Quality of Advice Review lead Michelle Levy (left) and FPA chief executive Sarah Abood.

The Financial Planning Association has called on the Quality of Advice Review to limit use of the terms financial adviser and financial planner for relevant providers only.

In its submission to Treasury the FPA supported a two-tiered personal advice model that also gives a framework for non-relevant providers.

“Only ‘relevant providers’ who meet the professional standards should be legally permitted to use the terms financial planner and financial adviser and like terms,” it stated.

The FPA submission also pointed to the UK as an example of using clearer examples for relevant providers, drawing similarities to the submission from a working group of consulting firms.

“Similar to the UK model of ‘restricted advisers’ and ‘independent advisers’, an alternate term is required to differentiate non-relevant providers from relevant providers, but also from unlicensed providers such as finfluencers,” the FPA submission stated.

The association also expressed concern that the Red October suite of regulatory changes have not been fully battle-tested to provide certainty they can provide appropriate consumer protection.

Cultural change

The FPA stated the reforms “may require cultural change” from licensees and ASIC which the association said have been reliant on the current licensing system which involves a “tick-a-box” compliance approach.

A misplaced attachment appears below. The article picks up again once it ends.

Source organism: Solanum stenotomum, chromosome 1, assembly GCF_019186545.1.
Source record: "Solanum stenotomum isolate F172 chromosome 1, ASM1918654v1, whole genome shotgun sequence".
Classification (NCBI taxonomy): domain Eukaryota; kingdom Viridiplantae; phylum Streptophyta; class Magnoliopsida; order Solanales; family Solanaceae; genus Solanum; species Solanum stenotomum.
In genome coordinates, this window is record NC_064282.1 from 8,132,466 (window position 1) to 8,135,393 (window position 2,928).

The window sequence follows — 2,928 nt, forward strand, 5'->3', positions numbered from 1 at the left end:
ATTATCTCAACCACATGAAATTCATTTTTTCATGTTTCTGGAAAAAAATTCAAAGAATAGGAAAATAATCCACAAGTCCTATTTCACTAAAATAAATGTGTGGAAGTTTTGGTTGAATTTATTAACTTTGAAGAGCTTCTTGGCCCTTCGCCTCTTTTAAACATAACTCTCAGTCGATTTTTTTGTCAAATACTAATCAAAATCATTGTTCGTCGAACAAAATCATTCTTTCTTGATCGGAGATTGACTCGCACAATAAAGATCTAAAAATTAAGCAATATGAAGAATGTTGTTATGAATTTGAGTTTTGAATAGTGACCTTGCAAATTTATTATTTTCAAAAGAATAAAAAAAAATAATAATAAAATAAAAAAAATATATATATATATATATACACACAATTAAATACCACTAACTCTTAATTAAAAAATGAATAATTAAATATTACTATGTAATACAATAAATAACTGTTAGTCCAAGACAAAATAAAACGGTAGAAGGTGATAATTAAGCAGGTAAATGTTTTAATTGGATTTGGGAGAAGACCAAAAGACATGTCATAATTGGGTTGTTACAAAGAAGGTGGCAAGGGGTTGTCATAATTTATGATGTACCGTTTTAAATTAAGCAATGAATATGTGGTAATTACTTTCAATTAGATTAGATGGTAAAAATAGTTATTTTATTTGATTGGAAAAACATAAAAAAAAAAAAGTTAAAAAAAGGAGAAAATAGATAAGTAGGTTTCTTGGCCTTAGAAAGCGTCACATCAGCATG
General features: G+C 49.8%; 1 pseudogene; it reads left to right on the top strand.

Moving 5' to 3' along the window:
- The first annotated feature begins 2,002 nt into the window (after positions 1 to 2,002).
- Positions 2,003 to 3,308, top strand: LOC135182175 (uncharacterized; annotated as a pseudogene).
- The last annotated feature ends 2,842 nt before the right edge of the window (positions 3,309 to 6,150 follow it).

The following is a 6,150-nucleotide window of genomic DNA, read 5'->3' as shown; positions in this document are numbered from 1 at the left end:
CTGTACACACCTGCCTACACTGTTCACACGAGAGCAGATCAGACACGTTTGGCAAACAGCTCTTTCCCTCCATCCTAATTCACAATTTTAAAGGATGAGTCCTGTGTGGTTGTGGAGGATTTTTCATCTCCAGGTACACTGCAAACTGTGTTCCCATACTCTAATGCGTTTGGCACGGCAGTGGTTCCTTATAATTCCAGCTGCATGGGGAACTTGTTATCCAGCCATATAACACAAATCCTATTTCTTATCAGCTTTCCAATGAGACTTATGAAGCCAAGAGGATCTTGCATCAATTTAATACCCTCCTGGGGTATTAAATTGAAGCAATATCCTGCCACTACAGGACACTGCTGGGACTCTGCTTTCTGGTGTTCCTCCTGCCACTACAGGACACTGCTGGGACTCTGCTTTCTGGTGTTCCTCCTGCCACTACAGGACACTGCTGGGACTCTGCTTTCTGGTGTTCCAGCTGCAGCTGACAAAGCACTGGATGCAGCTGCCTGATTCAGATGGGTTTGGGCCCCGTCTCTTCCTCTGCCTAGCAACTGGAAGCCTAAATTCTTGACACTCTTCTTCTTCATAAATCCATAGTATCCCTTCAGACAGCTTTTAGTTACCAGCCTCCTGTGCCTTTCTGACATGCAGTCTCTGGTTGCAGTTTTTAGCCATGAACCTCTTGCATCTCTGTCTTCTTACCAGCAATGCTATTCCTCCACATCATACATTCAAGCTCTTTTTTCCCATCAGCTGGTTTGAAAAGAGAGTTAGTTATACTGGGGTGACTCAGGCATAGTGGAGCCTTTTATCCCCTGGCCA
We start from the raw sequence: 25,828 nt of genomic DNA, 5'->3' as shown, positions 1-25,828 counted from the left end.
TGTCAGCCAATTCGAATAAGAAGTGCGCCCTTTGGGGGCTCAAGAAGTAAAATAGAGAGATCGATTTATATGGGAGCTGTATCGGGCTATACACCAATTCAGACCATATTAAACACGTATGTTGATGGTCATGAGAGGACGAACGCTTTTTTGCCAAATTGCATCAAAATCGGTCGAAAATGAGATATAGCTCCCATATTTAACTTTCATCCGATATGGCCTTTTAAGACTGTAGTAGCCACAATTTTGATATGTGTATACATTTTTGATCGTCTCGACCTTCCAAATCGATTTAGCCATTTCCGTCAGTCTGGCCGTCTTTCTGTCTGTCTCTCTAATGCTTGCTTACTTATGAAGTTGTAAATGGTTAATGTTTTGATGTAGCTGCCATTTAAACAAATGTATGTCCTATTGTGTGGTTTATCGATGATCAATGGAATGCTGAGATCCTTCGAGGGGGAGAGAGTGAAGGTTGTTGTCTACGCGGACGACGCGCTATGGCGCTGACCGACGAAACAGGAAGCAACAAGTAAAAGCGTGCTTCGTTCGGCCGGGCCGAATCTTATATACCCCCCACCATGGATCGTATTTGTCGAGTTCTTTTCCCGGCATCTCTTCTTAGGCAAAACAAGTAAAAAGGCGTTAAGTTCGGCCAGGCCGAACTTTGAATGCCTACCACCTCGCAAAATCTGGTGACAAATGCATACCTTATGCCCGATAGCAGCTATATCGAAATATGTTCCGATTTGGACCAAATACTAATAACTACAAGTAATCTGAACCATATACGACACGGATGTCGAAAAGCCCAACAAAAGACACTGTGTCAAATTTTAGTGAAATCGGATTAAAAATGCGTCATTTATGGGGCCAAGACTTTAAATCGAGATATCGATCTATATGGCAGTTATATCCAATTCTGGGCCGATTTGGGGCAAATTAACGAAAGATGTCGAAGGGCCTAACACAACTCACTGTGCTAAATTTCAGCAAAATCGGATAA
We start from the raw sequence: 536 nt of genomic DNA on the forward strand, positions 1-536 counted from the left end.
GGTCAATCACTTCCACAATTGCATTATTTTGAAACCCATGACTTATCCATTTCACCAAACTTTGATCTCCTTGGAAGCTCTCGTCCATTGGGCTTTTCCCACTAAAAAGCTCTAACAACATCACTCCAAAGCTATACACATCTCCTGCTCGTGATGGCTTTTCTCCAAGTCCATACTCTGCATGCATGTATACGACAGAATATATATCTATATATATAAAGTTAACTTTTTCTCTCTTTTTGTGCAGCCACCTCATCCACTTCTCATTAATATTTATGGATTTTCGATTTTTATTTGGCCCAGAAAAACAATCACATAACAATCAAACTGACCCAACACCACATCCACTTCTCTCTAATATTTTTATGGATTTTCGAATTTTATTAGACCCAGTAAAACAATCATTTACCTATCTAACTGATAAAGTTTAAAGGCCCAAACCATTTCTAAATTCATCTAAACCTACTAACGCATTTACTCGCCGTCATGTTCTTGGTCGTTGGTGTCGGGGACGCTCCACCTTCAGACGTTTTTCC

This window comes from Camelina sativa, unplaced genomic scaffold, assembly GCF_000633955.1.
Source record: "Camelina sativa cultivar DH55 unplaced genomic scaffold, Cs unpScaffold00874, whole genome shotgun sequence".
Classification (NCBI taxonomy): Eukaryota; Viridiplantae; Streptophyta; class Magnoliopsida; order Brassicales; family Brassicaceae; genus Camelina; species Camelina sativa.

“Additionally, in the past, licensees have created their own rules and additional requirements if they believed the legal requirements exposed them to too much risk, particularly in relation to potential consumer complaints, AFCA action or hardened professional indemnity insurance conditions.”

The FPA pointed to a lack of precedence for AFCA determinations which has created uncertainty for dispute resolutions, which is further compounded by the fact the new approach will be less prescriptive.

“PI [professional indemnity] insurance is the most significant business expense for small and medium sized financial planning licensees,” it stated. “It is unclear how AFCA and PI insurers would adapt to principles-based regulation for the provision of financial advice.”

Cautious welcome

The association has largely welcomed the proposals from review lead Michelle Levy which it said will move to a more principles-based, outcomes focused approach to regulating the provision of financial advice.

“The intent of the reform package has the potential to change the focus of the law from the inputs into the advice and the advice process (conduct, research, etc), to focus on the outputs (the quality of the advice),” it stated. “This is a positive outcome and in line with the regulation of professions.”